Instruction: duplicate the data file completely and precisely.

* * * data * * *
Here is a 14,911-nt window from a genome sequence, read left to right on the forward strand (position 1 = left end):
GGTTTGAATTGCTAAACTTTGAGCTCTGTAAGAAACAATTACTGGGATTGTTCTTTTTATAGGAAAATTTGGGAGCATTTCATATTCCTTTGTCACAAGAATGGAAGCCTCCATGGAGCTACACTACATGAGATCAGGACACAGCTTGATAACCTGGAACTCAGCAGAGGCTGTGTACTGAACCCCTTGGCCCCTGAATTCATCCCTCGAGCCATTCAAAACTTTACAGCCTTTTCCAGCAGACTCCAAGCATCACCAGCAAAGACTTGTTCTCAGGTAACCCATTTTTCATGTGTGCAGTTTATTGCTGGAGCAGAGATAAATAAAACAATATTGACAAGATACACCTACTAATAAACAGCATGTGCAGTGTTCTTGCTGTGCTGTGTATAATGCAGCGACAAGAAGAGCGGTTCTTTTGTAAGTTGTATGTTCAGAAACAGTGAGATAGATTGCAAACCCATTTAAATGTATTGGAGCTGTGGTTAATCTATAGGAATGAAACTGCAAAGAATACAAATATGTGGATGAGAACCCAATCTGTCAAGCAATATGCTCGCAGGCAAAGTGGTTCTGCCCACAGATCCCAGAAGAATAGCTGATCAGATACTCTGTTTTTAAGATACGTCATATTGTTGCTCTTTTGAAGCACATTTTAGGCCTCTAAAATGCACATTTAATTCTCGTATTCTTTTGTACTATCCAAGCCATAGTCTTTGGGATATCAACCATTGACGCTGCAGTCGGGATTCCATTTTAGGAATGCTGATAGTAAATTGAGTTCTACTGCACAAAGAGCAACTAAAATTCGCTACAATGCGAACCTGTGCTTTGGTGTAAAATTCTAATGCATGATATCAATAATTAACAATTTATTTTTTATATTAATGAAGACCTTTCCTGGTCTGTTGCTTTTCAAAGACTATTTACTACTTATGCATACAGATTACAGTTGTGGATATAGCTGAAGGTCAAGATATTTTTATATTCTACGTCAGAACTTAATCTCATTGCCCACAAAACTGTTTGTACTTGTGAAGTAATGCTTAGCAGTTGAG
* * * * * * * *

Here is a 14,911-nt window from a genome sequence, read left to right on the forward strand (position 1 = left end):
GGTTTGAATTGCTAAACTTTGAGCTCTGTAAGAAACAATTACTGGGATTGTTCTTTTTATAGGAAAATTTGGGAGCATTTCATATTCCTTTGTCACAAGAATGGAAGCCTCCATGGAGCTACACTACATGAGATCAGGACACAGCTTGATAACCTGGAACTCAGCAGAGGCTGTGTACTGAACCCCTTGGCCCCTGAATTCATCCCTCGAGCCATTCAAAACTTTACAGCCTTTTCCAGCAGACTCCAAGCATCACCAGCAAAGACTTGTTCTCAGGTAACCCATTTTTCATGTGTGCAGTTTATTGCTGGAGCAGAGATAAATAAAACAATATTGACAAGATACACCTACTAATAAACAGCATGTGCAGTGTTCTTGCTGTGCTGTGTATAATGCAGCGACAAGAAGAGCGGTTCTTTTGTAAGTTGTATGTTCAGAAACAGTGAGATAGATTGCAAACCCATTTAAATGTATTGGAGCTGTGGTTAATCTATAGGAATGAAACTGCAAAGAATACAAATATGTGGATGAGAACCCAATCTGTCAAGCAATATGCTCGCAGGCAAAGTGGTTCTGCCCACAGATCCCAGAAGAATAGCTGATCAGATACTCTGTTTTTAAGATACGTCATATTGTTGCTCTTTTGAAGCACATTTTAGGCCTCTAAAATGCACATTTAATTCTCGTATTCTTTTGTACTATCCAAGCCATAGTCTTTGGGATATCAACCATTGACGCTGCAGTCGGGATTCCATTTTAGGAATGCTGATAGTAAATTGAGTTCTACTGCACAAAGAGCAACTAAAATTCGCTACAATGCGAACCTGTGCTTTGGTGTAAAATTCTAATGCATGATATCAATAATTAACAATTTATTTTTTATATTAATGAAGACCTTTCCTGGTCTGTTGCTTTTCAAAGACTATTTACTACTTATGCATACAGATTACAGTTGTGGATATAGCTGAAGGTCAAGATATTTTTATATTCTACGTCAGAACTTAATCTCATTGCCCACAAAACTGTTTGTACTTGTGAAGTAATGCTTAGCAGTTGAG